When a small business first starts out, the IT department is pretty often the office techie and Dr. Google. For a while, you cobble together everything from free apps including antivirus and firewall, bookkeeping and accounting, even productivity and video conferencing. You know it’s limited, and while it gets the job done, sometimes the gaps in interoperability are huge. Then you might have an IT contractor, or maybe even hire someone full time to manage your software and hardware. If you’re still pinching the pennies by using freeware or “freemium” apps, you might not be getting the best performance for your business. There’s one question that you have to ask as the gaps between what you need your software to do and what the free stuff can do get bigger.
“What are these gaps actually costing us?”
The answer could be a lot of money, a lot of lost time, and a load of payroll hours. Gaps in what you need versus what you have are not just white spaces, they’re actual holes in your operation that might be eating budget. Those budget losses are probably preventing you from growing your business, communicating effectively, and encouraging your staff to get on top of little problems before they turn into big problems. With IT, which depends on accurate and timely communication, it’s critically important to get rid of inefficiencies and the gaps in communication and security that ensue.
Saving Today – Bloating Tomorrow
It might start imperceptibly. Maybe you’ve noticed that your apps don’t run as fast as they once did, or your tablet cuts out in the middle of an important Skype talk with your project lead. Downloading an update, patch, or an upgrade doesn’t fix the problem as well as it should, and then you can’t seem to get the app to work with your other apps. You now have the Walking Dead equivalent of software. Inefficient software isn’t just an annoyance, even the US Navy sees it as a security vulnerability. It’s time to make your software work, and the cloud is going to help.
Working with a reputable cloud company is a great step towards closing the gaps, but cloud-based software might be the best way to permanently close them. Yes, even InfoWorld has concerns that mirror business’ concerns about cloud security, but as businesses look to squeeze every penny, and retain talent at the same time, the public and private cloud is booming. With everything from storage, to office-productivity suites, to business video conferencing software for IT, there’s not only an app for that – there are loads of apps for that. Whatever the concerns about the security of the cloud, the response is far nimbler than counting on your Admin to police update and upgrade compliance.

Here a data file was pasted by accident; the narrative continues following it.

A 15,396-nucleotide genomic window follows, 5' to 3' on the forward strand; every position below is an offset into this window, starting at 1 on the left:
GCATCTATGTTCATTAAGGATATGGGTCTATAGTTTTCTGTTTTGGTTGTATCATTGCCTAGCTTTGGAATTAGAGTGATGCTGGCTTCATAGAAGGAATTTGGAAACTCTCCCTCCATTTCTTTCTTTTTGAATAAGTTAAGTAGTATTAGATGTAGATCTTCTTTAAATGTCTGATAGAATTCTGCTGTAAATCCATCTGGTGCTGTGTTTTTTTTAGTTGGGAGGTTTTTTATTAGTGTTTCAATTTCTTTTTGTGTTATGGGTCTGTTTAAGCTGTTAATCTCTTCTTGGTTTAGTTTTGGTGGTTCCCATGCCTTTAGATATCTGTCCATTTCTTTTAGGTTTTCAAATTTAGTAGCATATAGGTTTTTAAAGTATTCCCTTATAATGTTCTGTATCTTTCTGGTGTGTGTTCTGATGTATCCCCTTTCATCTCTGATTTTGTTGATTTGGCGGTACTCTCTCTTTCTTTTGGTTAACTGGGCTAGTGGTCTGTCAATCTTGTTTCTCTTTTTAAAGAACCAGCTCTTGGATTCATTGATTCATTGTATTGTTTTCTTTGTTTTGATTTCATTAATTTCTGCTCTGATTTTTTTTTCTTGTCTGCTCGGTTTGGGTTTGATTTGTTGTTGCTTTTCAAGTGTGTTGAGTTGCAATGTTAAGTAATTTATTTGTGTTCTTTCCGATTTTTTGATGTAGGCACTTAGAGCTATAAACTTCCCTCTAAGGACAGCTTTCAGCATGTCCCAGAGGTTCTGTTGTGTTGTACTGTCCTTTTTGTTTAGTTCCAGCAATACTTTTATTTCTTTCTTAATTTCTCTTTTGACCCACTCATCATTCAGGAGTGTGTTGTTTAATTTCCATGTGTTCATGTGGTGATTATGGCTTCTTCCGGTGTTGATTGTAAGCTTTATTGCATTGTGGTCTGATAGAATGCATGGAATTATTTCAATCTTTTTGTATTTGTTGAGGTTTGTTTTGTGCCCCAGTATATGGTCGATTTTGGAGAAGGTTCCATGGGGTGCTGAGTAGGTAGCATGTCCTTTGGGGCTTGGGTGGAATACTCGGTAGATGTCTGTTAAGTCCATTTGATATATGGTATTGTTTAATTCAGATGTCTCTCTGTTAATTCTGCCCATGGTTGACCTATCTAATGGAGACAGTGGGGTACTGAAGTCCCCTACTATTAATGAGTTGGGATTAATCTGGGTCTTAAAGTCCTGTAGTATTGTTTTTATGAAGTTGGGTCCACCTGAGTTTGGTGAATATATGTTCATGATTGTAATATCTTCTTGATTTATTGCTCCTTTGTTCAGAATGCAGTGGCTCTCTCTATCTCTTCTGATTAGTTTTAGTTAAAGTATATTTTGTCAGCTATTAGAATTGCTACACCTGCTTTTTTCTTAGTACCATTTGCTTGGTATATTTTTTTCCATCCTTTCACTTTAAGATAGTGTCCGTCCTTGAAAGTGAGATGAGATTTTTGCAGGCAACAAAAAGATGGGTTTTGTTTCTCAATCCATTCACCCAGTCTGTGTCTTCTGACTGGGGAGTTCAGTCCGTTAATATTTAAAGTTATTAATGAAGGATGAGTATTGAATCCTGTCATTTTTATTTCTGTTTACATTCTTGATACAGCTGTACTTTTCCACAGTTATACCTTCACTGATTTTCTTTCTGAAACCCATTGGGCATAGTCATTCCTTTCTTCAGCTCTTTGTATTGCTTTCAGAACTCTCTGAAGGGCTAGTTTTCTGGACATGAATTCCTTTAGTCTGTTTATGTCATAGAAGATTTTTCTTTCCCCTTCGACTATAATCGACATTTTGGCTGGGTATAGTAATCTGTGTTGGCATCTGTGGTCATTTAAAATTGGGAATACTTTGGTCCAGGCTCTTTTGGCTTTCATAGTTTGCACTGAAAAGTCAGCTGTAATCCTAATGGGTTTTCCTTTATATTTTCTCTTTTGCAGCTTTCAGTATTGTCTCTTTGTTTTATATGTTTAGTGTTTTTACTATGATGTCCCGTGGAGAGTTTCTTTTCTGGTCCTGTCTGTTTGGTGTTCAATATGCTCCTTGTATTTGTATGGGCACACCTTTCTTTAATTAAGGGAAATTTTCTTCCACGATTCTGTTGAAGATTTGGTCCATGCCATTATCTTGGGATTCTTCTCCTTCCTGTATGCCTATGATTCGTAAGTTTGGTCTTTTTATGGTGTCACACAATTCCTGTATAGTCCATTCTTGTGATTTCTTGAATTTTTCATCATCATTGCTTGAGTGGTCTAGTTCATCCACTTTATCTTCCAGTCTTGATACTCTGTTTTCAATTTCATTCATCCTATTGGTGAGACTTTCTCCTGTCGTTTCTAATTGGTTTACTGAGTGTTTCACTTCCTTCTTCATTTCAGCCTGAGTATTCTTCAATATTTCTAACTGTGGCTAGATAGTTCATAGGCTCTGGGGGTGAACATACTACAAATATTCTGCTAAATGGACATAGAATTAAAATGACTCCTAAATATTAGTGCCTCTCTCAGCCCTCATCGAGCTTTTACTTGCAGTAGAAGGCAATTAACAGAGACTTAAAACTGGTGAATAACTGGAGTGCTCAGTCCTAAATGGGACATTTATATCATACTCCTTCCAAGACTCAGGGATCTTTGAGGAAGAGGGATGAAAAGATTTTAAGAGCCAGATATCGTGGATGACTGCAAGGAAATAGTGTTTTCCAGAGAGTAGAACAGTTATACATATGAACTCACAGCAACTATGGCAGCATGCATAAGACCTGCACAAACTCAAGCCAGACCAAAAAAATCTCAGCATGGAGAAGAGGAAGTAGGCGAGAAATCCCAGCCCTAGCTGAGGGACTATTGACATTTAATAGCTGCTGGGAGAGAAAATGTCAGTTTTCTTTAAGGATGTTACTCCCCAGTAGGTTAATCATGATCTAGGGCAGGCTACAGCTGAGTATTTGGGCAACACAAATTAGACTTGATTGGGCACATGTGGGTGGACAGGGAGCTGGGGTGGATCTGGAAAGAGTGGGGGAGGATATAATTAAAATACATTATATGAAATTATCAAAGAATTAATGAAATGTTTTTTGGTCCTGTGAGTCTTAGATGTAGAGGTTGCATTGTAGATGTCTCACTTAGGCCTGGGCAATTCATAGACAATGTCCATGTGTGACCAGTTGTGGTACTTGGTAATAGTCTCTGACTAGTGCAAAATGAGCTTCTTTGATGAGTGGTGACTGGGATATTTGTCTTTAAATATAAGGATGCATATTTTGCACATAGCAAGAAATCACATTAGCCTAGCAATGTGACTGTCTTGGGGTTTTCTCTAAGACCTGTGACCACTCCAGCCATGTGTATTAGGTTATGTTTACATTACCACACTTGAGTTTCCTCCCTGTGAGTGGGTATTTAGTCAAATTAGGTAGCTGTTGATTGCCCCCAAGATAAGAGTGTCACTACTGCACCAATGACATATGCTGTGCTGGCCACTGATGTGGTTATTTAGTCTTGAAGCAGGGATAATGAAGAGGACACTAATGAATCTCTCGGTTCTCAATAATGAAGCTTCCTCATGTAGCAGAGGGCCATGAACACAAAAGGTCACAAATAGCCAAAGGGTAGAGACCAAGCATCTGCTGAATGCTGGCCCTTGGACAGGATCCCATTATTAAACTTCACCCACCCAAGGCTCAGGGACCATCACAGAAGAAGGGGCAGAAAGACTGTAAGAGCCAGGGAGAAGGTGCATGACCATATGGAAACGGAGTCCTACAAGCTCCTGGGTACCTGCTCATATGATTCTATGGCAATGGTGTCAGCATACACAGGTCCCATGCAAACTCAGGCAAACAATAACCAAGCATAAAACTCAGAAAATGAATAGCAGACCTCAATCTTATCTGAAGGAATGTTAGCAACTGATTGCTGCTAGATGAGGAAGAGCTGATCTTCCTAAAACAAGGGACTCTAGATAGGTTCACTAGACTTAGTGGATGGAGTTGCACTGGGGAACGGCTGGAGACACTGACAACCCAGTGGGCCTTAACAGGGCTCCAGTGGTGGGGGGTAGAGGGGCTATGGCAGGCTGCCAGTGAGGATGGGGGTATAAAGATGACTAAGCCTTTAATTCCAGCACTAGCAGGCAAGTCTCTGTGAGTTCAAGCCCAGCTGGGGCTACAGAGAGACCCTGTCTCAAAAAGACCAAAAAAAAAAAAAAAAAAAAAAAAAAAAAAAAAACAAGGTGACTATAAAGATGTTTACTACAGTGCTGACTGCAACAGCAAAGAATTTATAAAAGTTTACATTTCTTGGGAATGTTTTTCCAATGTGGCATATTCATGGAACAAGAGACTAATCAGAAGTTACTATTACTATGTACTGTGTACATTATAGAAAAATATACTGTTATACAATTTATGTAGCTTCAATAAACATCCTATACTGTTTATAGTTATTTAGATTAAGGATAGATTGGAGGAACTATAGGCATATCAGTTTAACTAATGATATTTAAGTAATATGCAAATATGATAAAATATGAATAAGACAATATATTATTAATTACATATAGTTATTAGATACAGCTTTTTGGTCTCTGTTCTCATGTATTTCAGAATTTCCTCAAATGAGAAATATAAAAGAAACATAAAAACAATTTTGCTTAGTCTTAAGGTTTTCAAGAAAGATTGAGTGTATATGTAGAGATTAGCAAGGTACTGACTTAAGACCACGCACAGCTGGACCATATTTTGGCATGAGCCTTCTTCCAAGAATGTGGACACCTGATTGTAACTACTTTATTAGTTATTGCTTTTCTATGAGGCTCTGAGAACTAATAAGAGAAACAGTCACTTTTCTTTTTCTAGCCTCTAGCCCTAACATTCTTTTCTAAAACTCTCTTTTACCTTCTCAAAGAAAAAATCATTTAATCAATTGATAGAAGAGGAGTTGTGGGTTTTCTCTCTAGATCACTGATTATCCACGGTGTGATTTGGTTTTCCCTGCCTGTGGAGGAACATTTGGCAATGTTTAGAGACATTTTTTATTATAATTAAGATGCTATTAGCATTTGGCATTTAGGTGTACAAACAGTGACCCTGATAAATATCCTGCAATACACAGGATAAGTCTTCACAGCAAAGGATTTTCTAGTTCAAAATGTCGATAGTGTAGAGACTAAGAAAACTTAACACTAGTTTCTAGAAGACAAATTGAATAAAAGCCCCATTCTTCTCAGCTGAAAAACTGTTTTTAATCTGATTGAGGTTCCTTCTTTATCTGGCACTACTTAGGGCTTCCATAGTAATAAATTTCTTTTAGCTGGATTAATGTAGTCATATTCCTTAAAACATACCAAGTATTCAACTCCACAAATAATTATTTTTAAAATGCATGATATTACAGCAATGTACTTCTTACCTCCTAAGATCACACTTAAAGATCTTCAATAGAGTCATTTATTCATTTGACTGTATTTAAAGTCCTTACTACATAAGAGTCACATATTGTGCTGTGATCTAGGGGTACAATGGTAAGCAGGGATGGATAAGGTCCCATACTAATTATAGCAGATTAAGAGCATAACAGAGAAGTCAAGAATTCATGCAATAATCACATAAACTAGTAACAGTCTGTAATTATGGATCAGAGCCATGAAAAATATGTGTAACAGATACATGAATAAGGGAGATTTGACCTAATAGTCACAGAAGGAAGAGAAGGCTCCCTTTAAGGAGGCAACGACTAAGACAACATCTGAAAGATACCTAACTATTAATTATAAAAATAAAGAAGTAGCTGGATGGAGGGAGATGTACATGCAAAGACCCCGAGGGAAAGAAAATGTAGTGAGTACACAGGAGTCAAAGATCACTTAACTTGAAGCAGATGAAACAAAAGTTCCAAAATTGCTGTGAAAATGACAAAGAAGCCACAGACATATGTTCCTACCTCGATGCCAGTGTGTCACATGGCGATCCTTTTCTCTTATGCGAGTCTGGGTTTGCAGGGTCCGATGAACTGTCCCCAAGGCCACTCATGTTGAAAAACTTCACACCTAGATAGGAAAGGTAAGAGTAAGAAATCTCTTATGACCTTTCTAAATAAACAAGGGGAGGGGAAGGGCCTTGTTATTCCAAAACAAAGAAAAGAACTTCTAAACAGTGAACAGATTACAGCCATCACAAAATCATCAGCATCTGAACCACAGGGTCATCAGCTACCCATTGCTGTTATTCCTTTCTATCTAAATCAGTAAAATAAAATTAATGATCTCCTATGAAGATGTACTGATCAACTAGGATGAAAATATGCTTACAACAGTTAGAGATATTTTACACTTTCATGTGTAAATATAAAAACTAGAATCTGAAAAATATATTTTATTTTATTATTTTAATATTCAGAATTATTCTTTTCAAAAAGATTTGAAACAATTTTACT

Going cloud for video conferencing is a case in point about Box vs. Cloud. Not all that long ago, video conferencing was hosted on a server in-house (of you could afford one), the software and systems were often proprietary, and had little interoperability as manufacturers tried to box companies in. Your average meeting attendee needed to be an IT person to operate the software and hardware. With the cloud, and an application accessed from a room, or a desktop, laptop, or mobile device, you can have a meeting anywhere, with anyone, with all the content you need.
Yes, they do. Implementing cloud based software gives you a chance to do something about it, especially when it comes to getting the whine turned into work. Miscommunication is one of the big gaps that productivity can fall into, and once one miscommunication is allowed to stand, it’s almost like watching a crack spread across the windshield of a car. From a small, barely perceptible nick, you can grow a crack that renders the structure unstable and hinders your inability to see the road. Improving communication by bringing everyone into the room is a way to make sure that communications are accurate and timely. This is especially important in the case of a workforce that is distributed over a wider geographic area, such as lots of telecommuters, freelancers, or multiple office locations.
Inefficient communication and productivity are directly linked. You’re not only dealing with low morale in your workforce, but probably among your customers and clients, too. If that’s so, you probably will lose customers to competitors to better communicators. Change can be difficult, and there are always people who are going to say, “But we’ve always done it that way!” Bringing your IT section – even if it’s just the office techie – into these discussions will probably let you know ways to economically bring your workplace up to date, and video conferencing can also open whole new paths of communication to your customers.